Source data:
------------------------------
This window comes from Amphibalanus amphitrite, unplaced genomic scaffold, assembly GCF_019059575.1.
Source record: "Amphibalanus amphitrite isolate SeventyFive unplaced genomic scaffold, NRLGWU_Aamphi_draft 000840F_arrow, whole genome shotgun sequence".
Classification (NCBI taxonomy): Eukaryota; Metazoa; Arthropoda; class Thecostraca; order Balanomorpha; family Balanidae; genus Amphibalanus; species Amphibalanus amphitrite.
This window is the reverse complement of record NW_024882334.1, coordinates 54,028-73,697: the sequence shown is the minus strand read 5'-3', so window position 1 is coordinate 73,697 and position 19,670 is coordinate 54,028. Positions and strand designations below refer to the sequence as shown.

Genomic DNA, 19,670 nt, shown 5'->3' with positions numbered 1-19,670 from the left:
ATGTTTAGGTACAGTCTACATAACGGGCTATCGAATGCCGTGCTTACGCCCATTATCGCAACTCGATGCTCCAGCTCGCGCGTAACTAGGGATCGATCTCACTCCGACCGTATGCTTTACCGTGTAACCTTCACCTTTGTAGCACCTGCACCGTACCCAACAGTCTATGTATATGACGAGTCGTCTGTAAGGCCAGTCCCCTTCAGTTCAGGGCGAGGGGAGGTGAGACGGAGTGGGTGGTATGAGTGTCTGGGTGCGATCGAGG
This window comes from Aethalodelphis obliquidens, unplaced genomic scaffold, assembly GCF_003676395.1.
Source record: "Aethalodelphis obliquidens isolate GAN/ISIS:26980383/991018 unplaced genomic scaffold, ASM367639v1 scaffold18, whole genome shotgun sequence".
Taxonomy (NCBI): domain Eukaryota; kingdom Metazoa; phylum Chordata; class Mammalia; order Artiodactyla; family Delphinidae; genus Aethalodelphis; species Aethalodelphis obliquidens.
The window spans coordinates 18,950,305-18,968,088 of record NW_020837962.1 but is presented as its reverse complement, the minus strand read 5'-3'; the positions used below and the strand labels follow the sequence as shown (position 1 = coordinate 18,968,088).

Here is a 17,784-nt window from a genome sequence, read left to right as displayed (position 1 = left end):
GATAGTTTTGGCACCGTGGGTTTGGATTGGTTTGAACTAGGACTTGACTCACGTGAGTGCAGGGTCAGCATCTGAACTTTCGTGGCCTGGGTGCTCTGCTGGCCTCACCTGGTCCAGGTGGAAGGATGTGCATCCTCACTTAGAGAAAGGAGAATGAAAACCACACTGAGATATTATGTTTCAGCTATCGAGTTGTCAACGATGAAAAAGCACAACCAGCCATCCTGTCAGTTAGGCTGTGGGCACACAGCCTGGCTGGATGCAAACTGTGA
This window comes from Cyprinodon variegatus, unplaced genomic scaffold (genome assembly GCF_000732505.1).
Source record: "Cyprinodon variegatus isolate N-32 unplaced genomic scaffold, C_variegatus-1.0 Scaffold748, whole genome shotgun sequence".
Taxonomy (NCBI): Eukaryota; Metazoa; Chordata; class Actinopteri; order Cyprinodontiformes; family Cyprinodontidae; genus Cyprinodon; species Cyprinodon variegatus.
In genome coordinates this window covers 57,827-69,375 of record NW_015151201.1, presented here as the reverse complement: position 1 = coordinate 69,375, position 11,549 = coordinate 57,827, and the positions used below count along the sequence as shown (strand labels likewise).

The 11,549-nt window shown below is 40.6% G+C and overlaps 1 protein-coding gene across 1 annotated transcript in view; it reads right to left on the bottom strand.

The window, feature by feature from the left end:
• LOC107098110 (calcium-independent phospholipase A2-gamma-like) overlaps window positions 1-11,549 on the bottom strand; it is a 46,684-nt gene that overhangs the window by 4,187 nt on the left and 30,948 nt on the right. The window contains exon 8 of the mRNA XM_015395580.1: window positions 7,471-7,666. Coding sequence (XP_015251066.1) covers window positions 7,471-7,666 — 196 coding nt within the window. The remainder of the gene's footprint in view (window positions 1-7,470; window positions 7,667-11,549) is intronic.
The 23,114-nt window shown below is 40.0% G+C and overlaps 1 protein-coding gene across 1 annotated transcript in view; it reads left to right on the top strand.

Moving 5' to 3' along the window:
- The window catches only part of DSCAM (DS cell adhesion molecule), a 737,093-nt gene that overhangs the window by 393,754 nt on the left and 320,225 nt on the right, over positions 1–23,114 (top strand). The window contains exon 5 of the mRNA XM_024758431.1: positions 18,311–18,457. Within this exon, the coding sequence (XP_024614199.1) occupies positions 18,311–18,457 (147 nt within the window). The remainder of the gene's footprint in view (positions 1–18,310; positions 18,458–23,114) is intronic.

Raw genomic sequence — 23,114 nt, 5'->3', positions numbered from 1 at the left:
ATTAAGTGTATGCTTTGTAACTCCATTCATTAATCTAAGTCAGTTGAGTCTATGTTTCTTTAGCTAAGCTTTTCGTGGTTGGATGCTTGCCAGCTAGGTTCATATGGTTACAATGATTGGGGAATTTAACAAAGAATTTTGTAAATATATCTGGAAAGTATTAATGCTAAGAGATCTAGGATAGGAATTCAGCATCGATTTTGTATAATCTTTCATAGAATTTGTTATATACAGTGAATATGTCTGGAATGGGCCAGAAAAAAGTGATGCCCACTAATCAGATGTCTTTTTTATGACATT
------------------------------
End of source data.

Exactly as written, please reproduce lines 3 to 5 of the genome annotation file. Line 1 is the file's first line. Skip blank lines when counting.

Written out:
Classification (NCBI taxonomy): Eukaryota; Metazoa; Arthropoda; class Thecostraca; order Balanomorpha; family Balanidae; genus Amphibalanus; species Amphibalanus amphitrite.
This window is the reverse complement of record NW_024882334.1, coordinates 54,028-73,697: the sequence shown is the minus strand read 5'-3', so window position 1 is coordinate 73,697 and position 19,670 is coordinate 54,028. Positions and strand designations below refer to the sequence as shown.

Genomic DNA, 19,670 nt, shown 5'->3' with positions numbered 1-19,670 from the left: